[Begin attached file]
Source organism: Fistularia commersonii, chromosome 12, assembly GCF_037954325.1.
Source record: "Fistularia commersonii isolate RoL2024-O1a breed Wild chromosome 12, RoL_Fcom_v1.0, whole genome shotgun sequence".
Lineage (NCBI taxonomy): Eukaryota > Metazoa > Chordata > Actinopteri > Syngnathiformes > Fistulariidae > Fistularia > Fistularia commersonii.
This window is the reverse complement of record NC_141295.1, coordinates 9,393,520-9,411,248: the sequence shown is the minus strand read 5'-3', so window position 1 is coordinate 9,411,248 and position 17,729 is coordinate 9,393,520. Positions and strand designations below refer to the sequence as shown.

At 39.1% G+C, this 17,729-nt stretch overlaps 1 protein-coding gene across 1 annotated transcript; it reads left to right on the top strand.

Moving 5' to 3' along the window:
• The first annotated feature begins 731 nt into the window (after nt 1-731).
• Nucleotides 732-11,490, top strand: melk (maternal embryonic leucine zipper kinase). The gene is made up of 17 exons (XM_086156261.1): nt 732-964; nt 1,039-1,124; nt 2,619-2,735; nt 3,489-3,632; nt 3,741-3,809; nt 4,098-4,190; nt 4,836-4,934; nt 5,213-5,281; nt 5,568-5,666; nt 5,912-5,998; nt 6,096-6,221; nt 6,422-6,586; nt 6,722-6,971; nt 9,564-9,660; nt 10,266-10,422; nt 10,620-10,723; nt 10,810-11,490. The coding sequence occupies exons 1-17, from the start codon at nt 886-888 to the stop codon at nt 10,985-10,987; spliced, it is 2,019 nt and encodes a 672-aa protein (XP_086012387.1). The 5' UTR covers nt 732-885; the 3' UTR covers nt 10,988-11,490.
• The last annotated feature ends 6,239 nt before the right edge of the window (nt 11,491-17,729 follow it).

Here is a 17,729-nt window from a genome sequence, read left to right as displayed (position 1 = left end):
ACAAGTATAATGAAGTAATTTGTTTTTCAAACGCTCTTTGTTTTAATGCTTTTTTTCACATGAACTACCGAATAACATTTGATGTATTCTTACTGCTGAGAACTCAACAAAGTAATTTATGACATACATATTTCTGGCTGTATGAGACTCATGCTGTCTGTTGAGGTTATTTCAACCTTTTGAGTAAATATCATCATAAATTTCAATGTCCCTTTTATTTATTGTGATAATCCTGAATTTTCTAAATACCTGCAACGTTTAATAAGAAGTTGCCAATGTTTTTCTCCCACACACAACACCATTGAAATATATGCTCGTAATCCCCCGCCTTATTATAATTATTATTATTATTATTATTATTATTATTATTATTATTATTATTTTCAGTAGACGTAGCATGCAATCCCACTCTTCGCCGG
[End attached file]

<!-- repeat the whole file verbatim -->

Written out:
Source organism: Fistularia commersonii, chromosome 12, assembly GCF_037954325.1.
Source record: "Fistularia commersonii isolate RoL2024-O1a breed Wild chromosome 12, RoL_Fcom_v1.0, whole genome shotgun sequence".
Lineage (NCBI taxonomy): Eukaryota > Metazoa > Chordata > Actinopteri > Syngnathiformes > Fistulariidae > Fistularia > Fistularia commersonii.
This window is the reverse complement of record NC_141295.1, coordinates 9,393,520-9,411,248: the sequence shown is the minus strand read 5'-3', so window position 1 is coordinate 9,411,248 and position 17,729 is coordinate 9,393,520. Positions and strand designations below refer to the sequence as shown.

At 39.1% G+C, this 17,729-nt stretch overlaps 1 protein-coding gene across 1 annotated transcript; it reads left to right on the top strand.

Moving 5' to 3' along the window:
• The first annotated feature begins 731 nt into the window (after nt 1-731).
• Nucleotides 732-11,490, top strand: melk (maternal embryonic leucine zipper kinase). The gene is made up of 17 exons (XM_086156261.1): nt 732-964; nt 1,039-1,124; nt 2,619-2,735; nt 3,489-3,632; nt 3,741-3,809; nt 4,098-4,190; nt 4,836-4,934; nt 5,213-5,281; nt 5,568-5,666; nt 5,912-5,998; nt 6,096-6,221; nt 6,422-6,586; nt 6,722-6,971; nt 9,564-9,660; nt 10,266-10,422; nt 10,620-10,723; nt 10,810-11,490. The coding sequence occupies exons 1-17, from the start codon at nt 886-888 to the stop codon at nt 10,985-10,987; spliced, it is 2,019 nt and encodes a 672-aa protein (XP_086012387.1). The 5' UTR covers nt 732-885; the 3' UTR covers nt 10,988-11,490.
• The last annotated feature ends 6,239 nt before the right edge of the window (nt 11,491-17,729 follow it).

Here is a 17,729-nt window from a genome sequence, read left to right as displayed (position 1 = left end):
ACAAGTATAATGAAGTAATTTGTTTTTCAAACGCTCTTTGTTTTAATGCTTTTTTTCACATGAACTACCGAATAACATTTGATGTATTCTTACTGCTGAGAACTCAACAAAGTAATTTATGACATACATATTTCTGGCTGTATGAGACTCATGCTGTCTGTTGAGGTTATTTCAACCTTTTGAGTAAATATCATCATAAATTTCAATGTCCCTTTTATTTATTGTGATAATCCTGAATTTTCTAAATACCTGCAACGTTTAATAAGAAGTTGCCAATGTTTTTCTCCCACACACAACACCATTGAAATATATGCTCGTAATCCCCCGCCTTATTATAATTATTATTATTATTATTATTATTATTATTATTATTATTATTATTTTCAGTAGACGTAGCATGCAATCCCACTCTTCGCCGG